Under the September sun, fans will rub shoulders with the many holidaymakers who descend on the beautiful Riviera Di Rimini. Making the most of the beaches along the east Italian coast, many supporters will combine a summer break with the race weekend.
If you’re thinking about combining your race with a major trip, you could consider a once-in-a-lifetime trip to Malaysia. Back on the calendar after two years’ absence away from the MotoGP calendar, fans and riders will be ecstatic to get back to one of their favourite tracks.
The Sepang International Circuit is an uber-fast track, with a long 1km back straight followed by a tight hairpin leading back onto the main straight. That means the riders can reach enormous top speeds of almost 340km/h.
The Sepang track is pretty much across the road from Kuala Lumpar International Airport. So anyone who wants to embark on an adventure in the Garden City of Lights will have no issue making the race a part of their plans. Explore the lagoons, caves and extraordinary city of Kuala Lumpar before taking your seat for an exhilarating penultimate race of the year.
International motor racing has captured the imagination of the American public in recent years, and MotoGP is no exception. The Americas MotoGP is the only opportunity for North American motorbike racing fans to see the world’s fastest bikes in action.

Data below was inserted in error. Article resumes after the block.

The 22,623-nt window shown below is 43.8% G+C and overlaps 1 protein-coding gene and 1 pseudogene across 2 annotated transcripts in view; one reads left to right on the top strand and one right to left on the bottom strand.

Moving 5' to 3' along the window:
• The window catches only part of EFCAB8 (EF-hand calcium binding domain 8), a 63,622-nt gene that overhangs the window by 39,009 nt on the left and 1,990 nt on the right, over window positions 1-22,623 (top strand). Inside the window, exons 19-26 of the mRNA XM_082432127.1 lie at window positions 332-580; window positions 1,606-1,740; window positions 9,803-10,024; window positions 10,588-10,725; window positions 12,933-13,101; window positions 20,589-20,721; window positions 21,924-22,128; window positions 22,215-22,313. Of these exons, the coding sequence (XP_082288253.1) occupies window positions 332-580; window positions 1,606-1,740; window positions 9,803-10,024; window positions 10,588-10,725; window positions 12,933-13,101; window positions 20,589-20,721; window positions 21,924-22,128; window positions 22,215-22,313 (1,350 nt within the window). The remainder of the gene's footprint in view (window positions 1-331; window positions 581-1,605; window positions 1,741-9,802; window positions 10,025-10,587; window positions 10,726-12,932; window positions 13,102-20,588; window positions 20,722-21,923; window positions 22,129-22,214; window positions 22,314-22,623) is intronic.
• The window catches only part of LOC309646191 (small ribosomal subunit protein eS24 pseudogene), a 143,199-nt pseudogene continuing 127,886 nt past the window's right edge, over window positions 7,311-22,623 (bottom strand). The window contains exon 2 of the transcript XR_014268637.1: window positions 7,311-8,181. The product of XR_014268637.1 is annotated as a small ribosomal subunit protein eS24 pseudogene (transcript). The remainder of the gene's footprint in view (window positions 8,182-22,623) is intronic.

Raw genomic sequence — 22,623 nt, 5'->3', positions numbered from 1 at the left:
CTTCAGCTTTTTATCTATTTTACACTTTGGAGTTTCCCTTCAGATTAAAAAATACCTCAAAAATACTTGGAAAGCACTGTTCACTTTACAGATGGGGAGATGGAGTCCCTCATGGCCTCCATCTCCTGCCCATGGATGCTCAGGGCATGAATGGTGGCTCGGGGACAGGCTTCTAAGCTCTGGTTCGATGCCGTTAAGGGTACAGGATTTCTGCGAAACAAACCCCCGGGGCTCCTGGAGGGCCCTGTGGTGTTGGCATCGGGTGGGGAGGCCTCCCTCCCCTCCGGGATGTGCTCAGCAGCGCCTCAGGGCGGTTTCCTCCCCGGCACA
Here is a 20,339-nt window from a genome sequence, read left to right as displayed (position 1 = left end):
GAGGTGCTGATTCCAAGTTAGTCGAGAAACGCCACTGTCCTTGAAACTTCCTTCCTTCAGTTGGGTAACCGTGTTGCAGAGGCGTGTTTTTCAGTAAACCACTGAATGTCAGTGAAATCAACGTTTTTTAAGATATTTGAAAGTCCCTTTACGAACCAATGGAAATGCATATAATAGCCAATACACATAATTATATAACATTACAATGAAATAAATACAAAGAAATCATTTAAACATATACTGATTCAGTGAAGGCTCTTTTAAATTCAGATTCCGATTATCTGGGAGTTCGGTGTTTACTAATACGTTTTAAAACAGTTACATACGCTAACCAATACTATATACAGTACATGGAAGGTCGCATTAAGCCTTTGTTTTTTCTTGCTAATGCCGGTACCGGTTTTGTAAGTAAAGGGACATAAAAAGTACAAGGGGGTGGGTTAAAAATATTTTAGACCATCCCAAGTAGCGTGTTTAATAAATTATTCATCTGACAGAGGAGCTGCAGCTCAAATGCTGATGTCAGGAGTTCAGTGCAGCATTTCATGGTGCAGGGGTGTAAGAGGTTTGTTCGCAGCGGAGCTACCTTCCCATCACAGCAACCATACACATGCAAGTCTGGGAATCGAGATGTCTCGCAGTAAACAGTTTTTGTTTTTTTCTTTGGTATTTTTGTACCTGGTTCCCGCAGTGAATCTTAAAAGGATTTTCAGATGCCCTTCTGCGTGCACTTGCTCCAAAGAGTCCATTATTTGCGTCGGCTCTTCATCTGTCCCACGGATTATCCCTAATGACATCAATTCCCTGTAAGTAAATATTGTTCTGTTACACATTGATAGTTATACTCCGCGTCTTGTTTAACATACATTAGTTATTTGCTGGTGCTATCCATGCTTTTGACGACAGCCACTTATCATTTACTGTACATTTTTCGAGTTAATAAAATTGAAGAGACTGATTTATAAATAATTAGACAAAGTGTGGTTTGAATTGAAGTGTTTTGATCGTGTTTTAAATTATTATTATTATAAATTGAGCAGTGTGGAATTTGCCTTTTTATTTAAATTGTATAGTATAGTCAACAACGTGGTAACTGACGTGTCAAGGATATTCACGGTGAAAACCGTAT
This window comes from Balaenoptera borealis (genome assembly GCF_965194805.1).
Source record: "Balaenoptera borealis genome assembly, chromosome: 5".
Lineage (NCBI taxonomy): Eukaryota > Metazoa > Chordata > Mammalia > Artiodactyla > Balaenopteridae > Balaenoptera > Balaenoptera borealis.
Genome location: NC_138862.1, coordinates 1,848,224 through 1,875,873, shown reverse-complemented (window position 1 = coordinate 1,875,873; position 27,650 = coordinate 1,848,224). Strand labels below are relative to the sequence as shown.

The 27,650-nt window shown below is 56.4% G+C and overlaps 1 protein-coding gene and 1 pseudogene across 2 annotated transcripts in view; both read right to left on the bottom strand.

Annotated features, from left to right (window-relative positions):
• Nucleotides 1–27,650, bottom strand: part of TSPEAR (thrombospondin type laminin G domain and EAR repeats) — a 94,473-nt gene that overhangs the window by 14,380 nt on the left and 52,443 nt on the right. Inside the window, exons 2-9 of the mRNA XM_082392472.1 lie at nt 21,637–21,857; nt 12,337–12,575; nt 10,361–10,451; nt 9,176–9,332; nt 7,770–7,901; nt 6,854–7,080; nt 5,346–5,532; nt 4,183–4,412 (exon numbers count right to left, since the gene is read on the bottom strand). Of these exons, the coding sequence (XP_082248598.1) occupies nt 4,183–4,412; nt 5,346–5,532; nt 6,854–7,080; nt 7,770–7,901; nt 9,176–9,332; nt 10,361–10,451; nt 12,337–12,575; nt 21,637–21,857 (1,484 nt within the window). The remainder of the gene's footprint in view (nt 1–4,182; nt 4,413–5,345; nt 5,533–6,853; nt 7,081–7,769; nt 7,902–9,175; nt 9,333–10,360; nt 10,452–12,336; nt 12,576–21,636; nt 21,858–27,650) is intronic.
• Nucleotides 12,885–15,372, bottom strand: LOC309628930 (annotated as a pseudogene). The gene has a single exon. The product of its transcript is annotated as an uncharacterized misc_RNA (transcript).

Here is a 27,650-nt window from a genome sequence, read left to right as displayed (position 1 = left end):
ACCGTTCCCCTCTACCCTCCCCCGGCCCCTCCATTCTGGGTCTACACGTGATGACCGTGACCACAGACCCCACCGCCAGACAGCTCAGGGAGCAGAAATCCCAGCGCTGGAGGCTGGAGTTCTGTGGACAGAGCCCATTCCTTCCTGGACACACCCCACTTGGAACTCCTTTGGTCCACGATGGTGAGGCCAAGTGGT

The Circuit of the Americas is one of the most exciting tracks in world motorsport. Modelled on corners from some iconic circuits such as Silverstone, Hockenheim, Interlagos and the Red Bull Ring, it’s a flowing mix of high-speed bends and slower sections. While there have been concerns around bumps affecting riders in previous years, there are talks about resurfacing to resolve this for the next race.
Aside from the action off track, this race is wildly popular due to its location. Austin is one of the most vibrant cities in America, and fans get to enjoy the music, BBQ and larger-than-life vibe alongside the race weekend.
There are big changes afoot for the Austrian MotoGP race in 2022, which will be set to increase the safety and excitement for the thousands of fans who descend on the Styrian hills every year.
This short circuit has a quick lap time of around 1 minute and 25 seconds, with good overtaking opportunities all over the track. We’ve even seen three-bike battles for the lead turned on their head into the last corner here, so exhilarating racing is guaranteed. To increase safety at the tight, uphill turn 3, a brand new chicane will be introduced on the second straight next season, which may slow lap time but should also increase chances to overtake.
For fans heading to the Austrian mountains, camping is pretty much the only place to be. Thousands of racing fans will road trip on their own bikes through the picturesque Austrian mountains and meet in the campsites for a weekend of action.
The second of four Spanish MotoGP races takes place at the Circuit de Barcelona-Catalunya, in the Catalan capital. Fans heading to the race will be treated to a pulsating race, and an equally exciting weekend in the city.
Races have been held at the circuit since 1996, and has always provided an extremely quick lap with very few hard braking zones. The riders demonstrate how nimble their bikes are with a variety of high-speed corners to push their bikes to the limit. The average speed of the bikes is 166km/h, with top speeds of 355km/h possible along the straights.
After the race, Barcelona has everything you could hope for from a city break. Vibrant bars, historic sights like the Sagrada Familia, and a whole host of sandy beaches to catch some early summer sun.